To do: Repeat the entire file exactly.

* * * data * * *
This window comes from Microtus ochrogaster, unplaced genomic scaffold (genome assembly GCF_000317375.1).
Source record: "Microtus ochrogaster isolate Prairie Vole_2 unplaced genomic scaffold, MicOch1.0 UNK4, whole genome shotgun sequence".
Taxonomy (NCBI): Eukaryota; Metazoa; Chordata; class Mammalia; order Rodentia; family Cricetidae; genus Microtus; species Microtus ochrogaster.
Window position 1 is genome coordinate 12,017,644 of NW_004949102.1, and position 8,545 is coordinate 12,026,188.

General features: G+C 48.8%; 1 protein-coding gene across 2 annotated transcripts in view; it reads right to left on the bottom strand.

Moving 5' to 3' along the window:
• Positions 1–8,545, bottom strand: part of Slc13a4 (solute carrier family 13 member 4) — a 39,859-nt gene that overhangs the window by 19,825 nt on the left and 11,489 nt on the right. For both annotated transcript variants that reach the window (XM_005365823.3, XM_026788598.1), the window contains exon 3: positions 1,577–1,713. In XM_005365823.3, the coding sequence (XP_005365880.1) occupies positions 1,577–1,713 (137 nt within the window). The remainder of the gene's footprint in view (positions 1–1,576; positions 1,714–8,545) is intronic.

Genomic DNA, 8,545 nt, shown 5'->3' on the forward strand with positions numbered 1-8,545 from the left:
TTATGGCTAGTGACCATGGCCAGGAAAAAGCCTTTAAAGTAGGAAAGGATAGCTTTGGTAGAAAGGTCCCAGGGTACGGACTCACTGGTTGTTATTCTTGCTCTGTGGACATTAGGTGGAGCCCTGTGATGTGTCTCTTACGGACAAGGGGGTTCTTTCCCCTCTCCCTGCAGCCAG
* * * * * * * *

This window comes from Microtus ochrogaster, unplaced genomic scaffold (genome assembly GCF_000317375.1).
Source record: "Microtus ochrogaster isolate Prairie Vole_2 unplaced genomic scaffold, MicOch1.0 UNK4, whole genome shotgun sequence".
Taxonomy (NCBI): Eukaryota; Metazoa; Chordata; class Mammalia; order Rodentia; family Cricetidae; genus Microtus; species Microtus ochrogaster.
Window position 1 is genome coordinate 12,017,644 of NW_004949102.1, and position 8,545 is coordinate 12,026,188.

General features: G+C 48.8%; 1 protein-coding gene across 2 annotated transcripts in view; it reads right to left on the bottom strand.

Moving 5' to 3' along the window:
• Positions 1–8,545, bottom strand: part of Slc13a4 (solute carrier family 13 member 4) — a 39,859-nt gene that overhangs the window by 19,825 nt on the left and 11,489 nt on the right. For both annotated transcript variants that reach the window (XM_005365823.3, XM_026788598.1), the window contains exon 3: positions 1,577–1,713. In XM_005365823.3, the coding sequence (XP_005365880.1) occupies positions 1,577–1,713 (137 nt within the window). The remainder of the gene's footprint in view (positions 1–1,576; positions 1,714–8,545) is intronic.

Genomic DNA, 8,545 nt, shown 5'->3' on the forward strand with positions numbered 1-8,545 from the left:
TTATGGCTAGTGACCATGGCCAGGAAAAAGCCTTTAAAGTAGGAAAGGATAGCTTTGGTAGAAAGGTCCCAGGGTACGGACTCACTGGTTGTTATTCTTGCTCTGTGGACATTAGGTGGAGCCCTGTGATGTGTCTCTTACGGACAAGGGGGTTCTTTCCCCTCTCCCTGCAGCCAG